“It’s in our system, it’s just like a moral obligation. He used a word called ‘Dharma’ - it’s a given law or responsibility that you have to abide by.”

Translating more details of Priest Trivedi’s speech, Dr Patel said: “Whilst his wife and his mother in law’s up for the vaccine, he actively went forward to his GP and said, ‘Can you register me for the vaccine?’ and he rang them up a couple of times too. That just shows the strength of having the vaccine, both from protecting health and not contravening any Hindu beliefs.”

Other priests like Ramesh Purohit, of Leeds and Bradford temples, had the vaccine alongside his wife and is calling on others in the community to take up theirs - adding that he didn’t have any side effects.

The priest said: “Please take this vaccine for you, your family, our society, our community. This is a huge benefit.”

Meanwhile videos are being shared across Whatsapp and the Council’s social media pages to show people getting the vaccine in real time.

These epic efforts have resulted in a mass vaccine uptake with the Council bringing on board the help of Dr Patel, a leading pharmacist on national and local boards, to assist with questions about science and bust virus myths.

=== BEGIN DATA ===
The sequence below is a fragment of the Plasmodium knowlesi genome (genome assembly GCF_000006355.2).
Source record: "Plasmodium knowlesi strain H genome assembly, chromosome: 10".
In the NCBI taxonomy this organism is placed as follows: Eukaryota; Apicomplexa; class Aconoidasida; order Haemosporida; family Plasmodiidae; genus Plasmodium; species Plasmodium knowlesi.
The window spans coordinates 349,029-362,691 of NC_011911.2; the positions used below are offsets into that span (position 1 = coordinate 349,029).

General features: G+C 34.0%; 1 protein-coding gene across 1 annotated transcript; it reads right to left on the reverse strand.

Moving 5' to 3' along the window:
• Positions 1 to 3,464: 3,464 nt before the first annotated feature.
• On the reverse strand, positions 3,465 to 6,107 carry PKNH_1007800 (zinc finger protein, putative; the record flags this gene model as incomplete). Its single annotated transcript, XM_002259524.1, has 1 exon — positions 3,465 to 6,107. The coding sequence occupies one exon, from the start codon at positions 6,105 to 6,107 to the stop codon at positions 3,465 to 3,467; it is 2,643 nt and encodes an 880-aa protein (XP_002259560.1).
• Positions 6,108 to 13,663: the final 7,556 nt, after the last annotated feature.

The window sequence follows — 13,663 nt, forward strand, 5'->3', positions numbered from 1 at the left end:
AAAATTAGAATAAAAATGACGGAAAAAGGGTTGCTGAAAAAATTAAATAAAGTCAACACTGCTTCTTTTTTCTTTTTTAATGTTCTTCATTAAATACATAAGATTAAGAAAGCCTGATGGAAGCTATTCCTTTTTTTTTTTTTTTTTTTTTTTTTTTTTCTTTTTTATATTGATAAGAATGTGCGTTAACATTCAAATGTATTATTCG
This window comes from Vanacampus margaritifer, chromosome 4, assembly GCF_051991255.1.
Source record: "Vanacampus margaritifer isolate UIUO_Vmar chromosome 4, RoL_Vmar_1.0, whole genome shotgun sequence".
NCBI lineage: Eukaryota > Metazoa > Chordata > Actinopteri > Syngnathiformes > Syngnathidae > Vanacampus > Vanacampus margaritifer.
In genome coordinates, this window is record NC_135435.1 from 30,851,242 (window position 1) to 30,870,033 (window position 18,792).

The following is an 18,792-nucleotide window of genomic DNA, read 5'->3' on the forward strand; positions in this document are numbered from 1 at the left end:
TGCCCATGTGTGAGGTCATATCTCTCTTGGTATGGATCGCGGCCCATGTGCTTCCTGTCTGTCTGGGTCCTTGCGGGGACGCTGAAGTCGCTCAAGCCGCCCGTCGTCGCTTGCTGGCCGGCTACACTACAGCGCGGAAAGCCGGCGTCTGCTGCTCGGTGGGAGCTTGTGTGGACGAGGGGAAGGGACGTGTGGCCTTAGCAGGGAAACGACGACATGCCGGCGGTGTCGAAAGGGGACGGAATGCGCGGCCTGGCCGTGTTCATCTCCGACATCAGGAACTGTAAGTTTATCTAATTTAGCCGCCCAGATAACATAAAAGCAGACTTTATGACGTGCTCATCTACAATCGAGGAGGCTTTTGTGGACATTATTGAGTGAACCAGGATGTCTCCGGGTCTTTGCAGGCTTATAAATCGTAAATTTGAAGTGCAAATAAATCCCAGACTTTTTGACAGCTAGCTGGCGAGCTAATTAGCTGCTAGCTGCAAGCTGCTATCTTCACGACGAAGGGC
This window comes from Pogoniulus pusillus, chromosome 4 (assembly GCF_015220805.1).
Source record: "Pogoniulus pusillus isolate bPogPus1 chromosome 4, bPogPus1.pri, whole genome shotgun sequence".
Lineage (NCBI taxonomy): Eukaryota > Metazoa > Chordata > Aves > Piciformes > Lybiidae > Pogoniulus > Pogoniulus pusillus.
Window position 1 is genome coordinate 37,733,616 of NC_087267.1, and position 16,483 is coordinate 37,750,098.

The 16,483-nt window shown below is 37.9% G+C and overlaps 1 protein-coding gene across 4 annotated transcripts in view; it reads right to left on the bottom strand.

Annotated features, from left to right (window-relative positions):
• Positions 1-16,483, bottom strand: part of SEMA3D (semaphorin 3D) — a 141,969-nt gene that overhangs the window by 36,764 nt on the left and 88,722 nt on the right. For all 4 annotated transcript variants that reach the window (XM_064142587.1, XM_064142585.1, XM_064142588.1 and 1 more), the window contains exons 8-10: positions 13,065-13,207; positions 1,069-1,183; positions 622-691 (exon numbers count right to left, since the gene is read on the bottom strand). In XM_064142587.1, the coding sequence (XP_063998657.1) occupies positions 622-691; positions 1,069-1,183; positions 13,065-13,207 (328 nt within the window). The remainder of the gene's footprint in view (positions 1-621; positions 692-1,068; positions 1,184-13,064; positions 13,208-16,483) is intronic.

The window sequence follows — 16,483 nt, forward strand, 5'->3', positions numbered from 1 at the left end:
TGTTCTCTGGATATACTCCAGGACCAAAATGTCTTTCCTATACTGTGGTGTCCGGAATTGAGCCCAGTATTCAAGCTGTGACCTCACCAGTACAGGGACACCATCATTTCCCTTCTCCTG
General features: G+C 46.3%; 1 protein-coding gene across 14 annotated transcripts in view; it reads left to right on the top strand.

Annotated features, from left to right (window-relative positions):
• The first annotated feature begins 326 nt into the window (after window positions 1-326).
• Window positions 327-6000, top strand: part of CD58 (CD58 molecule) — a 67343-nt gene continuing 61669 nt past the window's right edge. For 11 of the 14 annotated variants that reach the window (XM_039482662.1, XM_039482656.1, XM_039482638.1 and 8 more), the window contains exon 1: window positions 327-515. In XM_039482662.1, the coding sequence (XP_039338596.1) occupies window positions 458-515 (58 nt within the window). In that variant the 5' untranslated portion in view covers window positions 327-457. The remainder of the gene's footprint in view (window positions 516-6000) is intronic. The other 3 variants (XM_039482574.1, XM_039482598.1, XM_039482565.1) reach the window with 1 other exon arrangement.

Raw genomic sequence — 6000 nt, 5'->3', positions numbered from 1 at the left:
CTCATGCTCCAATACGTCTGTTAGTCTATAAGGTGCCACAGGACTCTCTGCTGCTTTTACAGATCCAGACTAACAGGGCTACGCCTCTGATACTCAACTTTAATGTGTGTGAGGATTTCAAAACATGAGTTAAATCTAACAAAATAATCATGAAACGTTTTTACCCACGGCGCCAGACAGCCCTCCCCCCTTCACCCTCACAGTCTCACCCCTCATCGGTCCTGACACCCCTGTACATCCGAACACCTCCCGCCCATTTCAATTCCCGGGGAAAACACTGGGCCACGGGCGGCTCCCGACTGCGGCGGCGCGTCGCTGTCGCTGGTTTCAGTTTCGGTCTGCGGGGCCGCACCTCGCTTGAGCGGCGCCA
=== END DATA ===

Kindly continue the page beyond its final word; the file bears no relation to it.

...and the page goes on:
In light of recent discussions about the term ‘BAME’ as reported in the British Medical Journal, Dr Patel says how important it is for the Government to recognise that there are a number of cultures and societal norms under the umbrella term which might affect uptake.

Dr Patel said: “As we have heard today the Hindu community is showing comparatively very little hesitancy towards having the vaccine which is very different to the messages we’ve seen under the use of the wider term of ‘BAME communities’.

“It’s coming back to that old message that one size doesn’t fit all. We need organisations like the Bradford Hindu Council and the likes of mosques, gurdwaras and churches to establish what their local needs are. – ultimately to help greater uptake of the vaccination.”